-Back, Biceps & Obliques
-Chest, Triceps & Abs
-Legs, Isometric(Planks, Side Planks, Bird Dogs)
-Shoulders & Lighter-Burnout Arms(beach season!)
-Back, Chest & Abs

6. What should I eat before and after my workouts? Are you a fan of intermittent fasting?

I am a fan of eating before and after my workouts, with spacing meals 3-4 hours apart. It gives me the fuel and energy I need to sustain a full workout. And eating within 30-45min after your workout is a must because you want to replenish the body and feed the muscles.  I like to get a lighter protein(shake, chicken, eggs or fish), a good digesting carbohydrate(rice, Ezekiel bread, cream of rice…great with PB mixed in it or pasta). Now for my fat, I’ll do either pre or post workout but not both. This would be olive oil, avocado, or Peanut/Almond Butter). 
Some people find it hard to workout when they eat before, and those are typically my morning intermittent fasting clients.  So I think in those cases it’s important to refuel your body right after and think about an intra workout drink. I take BCAA’s (Branched-Chain Amino Acids) while training to help repair and sustain the workout. 1-3 times a week I incorporate intermediate Fasting… I feel it helps reset and jumpstart my body into burning fat more efficiently.  Some studies have shown it to help with fat loss, cholesterol, high blood pressure and brain function. But just like anything, you have numerous ways to fast and it doesn’t work for everyone. 

7.  Do you have any quick but efficient at-home workouts? Even better if they require minimal equipment! 

Quick and efficient workouts to do at home are fun because most should incorporate  a combination of slower and faster movements, burnout sets and muscle endurance. Which I think is key if you’re looking to tone up and get some heart benefits as well. Here are 2 sample circuits I currently am doing with some of my clients.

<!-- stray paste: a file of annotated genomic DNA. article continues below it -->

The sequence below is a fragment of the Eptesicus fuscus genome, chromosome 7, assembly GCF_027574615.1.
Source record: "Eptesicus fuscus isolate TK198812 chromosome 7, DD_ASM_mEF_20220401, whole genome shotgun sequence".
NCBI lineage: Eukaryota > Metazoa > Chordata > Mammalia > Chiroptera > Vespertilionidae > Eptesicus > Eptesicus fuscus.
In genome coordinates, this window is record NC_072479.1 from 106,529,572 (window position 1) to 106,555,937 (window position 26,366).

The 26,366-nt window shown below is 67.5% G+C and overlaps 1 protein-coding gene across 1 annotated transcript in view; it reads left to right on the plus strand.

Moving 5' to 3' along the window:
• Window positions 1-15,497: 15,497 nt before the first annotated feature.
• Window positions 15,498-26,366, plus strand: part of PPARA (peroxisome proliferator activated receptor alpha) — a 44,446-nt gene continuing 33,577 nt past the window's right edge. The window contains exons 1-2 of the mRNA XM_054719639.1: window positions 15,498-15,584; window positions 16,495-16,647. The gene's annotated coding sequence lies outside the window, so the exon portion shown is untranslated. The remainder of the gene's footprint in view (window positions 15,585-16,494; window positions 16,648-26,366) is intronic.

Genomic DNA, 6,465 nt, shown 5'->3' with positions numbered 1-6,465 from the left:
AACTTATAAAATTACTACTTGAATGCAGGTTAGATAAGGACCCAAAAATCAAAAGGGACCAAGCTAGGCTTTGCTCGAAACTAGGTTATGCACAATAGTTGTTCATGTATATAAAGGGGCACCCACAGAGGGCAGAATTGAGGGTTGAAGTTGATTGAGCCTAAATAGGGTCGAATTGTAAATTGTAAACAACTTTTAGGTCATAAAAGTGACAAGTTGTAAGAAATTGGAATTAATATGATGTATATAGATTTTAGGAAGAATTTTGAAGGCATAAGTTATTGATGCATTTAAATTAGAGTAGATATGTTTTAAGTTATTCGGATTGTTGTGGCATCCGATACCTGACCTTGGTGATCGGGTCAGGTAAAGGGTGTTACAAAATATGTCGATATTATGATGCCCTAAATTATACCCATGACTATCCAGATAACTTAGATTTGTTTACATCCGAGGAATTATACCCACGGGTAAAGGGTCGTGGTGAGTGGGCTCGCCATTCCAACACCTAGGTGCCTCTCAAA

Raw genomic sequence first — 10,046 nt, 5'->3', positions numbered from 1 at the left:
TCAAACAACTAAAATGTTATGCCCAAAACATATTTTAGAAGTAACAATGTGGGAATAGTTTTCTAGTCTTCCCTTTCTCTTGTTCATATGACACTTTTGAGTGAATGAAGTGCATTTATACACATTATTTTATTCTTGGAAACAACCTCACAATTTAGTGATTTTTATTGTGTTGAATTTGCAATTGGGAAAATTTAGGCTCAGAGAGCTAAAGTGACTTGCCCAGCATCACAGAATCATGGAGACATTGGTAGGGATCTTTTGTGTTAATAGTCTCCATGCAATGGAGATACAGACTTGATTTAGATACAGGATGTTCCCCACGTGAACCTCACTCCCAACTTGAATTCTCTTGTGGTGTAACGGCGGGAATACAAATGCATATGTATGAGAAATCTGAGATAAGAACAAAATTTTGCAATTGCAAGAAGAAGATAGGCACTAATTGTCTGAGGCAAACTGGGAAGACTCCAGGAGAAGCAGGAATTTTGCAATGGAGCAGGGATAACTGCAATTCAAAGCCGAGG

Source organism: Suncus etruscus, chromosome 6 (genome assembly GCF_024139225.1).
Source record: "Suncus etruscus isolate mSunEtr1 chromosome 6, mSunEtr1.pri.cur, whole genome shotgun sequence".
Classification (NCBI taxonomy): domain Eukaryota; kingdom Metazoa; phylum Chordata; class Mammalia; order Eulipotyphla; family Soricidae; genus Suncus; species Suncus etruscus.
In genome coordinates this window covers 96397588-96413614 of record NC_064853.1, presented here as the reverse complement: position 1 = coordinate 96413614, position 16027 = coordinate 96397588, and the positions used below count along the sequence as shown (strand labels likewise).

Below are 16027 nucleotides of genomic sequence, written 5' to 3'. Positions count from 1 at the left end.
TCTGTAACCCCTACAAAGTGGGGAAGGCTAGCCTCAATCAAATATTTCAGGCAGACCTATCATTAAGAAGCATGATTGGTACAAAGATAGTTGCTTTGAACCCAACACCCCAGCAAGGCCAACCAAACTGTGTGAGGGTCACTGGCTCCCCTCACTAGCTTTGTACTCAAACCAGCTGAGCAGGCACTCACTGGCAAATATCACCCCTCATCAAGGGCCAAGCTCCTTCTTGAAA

|1|  5 rounds – 10 reps of each exercise – Timed
-Squat or *Squat Jumps
-Kneeling or *Regular Push Ups
-Stationary Lunge or Lunge Jumps
-Tricep Dips
-Burpees 
…. now if you’re a beginner do 1-2 rounds, intermediate level 3-4 rounds and Beast Mode 5 rounds…. 5 rounds takes most my clients 8-10min. 
 
|2|  30sec to *1min of each exercise(depending on fitness level and available time) 1-3 rounds with a 2 min breather after each round. 
-Bridges
-Squats (Regular/Close/Plia)
-Hand Plank
-Front Lunges
-Forearm Plank
-Crunches (CONTROLLED)
-Lateral Lunges 
-Push Ups (Kneeling/Inclined/Regular)
-Reverse Lunges
-Reverse Crunches or Seated Oblique Twists

8. I need some definition in my arms, and fast! Any tips?

To get quick results in your arms, without tearing or injuring something, is hard. They are smaller muscles you really shouldn’t you spot train/isolate. Im not saying never do arms, just don’t do them everyday!  Instead I’d work on burnouts with body weight exercises. An example would be to do a 30 day challenge with yourself. Pick an attainable number of push ups and do that number everyday. If you need a rest day take one like every 3rd day, but never consecutive days off.